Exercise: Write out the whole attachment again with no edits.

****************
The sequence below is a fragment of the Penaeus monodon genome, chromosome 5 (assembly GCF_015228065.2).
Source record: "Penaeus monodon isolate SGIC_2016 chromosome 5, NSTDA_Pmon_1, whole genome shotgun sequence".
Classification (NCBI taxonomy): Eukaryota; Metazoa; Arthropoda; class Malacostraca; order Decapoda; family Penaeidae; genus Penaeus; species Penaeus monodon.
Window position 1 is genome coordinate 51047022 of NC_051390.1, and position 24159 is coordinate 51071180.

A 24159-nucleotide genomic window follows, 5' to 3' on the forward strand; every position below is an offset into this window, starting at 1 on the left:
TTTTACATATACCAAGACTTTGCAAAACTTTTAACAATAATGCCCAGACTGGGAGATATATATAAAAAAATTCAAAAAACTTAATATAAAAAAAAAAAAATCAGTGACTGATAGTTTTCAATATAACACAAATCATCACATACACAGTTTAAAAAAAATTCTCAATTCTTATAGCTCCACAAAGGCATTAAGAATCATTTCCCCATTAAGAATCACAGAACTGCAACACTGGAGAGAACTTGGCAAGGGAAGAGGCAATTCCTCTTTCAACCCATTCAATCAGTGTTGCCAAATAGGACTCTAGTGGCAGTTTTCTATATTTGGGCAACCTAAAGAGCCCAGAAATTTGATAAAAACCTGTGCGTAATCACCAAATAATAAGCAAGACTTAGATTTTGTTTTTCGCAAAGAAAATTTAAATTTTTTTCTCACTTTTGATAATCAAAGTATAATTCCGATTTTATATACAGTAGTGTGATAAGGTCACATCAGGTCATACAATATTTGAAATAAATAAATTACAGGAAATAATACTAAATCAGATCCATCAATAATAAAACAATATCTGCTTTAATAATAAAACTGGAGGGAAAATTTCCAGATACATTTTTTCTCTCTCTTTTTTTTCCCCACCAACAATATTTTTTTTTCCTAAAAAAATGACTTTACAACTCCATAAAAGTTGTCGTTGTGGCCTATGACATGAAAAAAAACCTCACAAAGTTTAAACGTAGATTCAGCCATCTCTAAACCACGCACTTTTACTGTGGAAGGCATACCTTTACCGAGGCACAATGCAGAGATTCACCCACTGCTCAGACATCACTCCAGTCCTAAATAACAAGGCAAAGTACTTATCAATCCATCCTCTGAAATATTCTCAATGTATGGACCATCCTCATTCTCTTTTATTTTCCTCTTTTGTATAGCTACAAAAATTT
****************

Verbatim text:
The sequence below is a fragment of the Penaeus monodon genome, chromosome 5 (assembly GCF_015228065.2).
Source record: "Penaeus monodon isolate SGIC_2016 chromosome 5, NSTDA_Pmon_1, whole genome shotgun sequence".
Classification (NCBI taxonomy): Eukaryota; Metazoa; Arthropoda; class Malacostraca; order Decapoda; family Penaeidae; genus Penaeus; species Penaeus monodon.
Window position 1 is genome coordinate 51047022 of NC_051390.1, and position 24159 is coordinate 51071180.

A 24159-nucleotide genomic window follows, 5' to 3' on the forward strand; every position below is an offset into this window, starting at 1 on the left:
TTTTACATATACCAAGACTTTGCAAAACTTTTAACAATAATGCCCAGACTGGGAGATATATATAAAAAAATTCAAAAAACTTAATATAAAAAAAAAAAAATCAGTGACTGATAGTTTTCAATATAACACAAATCATCACATACACAGTTTAAAAAAAATTCTCAATTCTTATAGCTCCACAAAGGCATTAAGAATCATTTCCCCATTAAGAATCACAGAACTGCAACACTGGAGAGAACTTGGCAAGGGAAGAGGCAATTCCTCTTTCAACCCATTCAATCAGTGTTGCCAAATAGGACTCTAGTGGCAGTTTTCTATATTTGGGCAACCTAAAGAGCCCAGAAATTTGATAAAAACCTGTGCGTAATCACCAAATAATAAGCAAGACTTAGATTTTGTTTTTCGCAAAGAAAATTTAAATTTTTTTCTCACTTTTGATAATCAAAGTATAATTCCGATTTTATATACAGTAGTGTGATAAGGTCACATCAGGTCATACAATATTTGAAATAAATAAATTACAGGAAATAATACTAAATCAGATCCATCAATAATAAAACAATATCTGCTTTAATAATAAAACTGGAGGGAAAATTTCCAGATACATTTTTTCTCTCTCTTTTTTTTCCCCACCAACAATATTTTTTTTTCCTAAAAAAATGACTTTACAACTCCATAAAAGTTGTCGTTGTGGCCTATGACATGAAAAAAAACCTCACAAAGTTTAAACGTAGATTCAGCCATCTCTAAACCACGCACTTTTACTGTGGAAGGCATACCTTTACCGAGGCACAATGCAGAGATTCACCCACTGCTCAGACATCACTCCAGTCCTAAATAACAAGGCAAAGTACTTATCAATCCATCCTCTGAAATATTCTCAATGTATGGACCATCCTCATTCTCTTTTATTTTCCTCTTTTGTATAGCTACAAAAATTT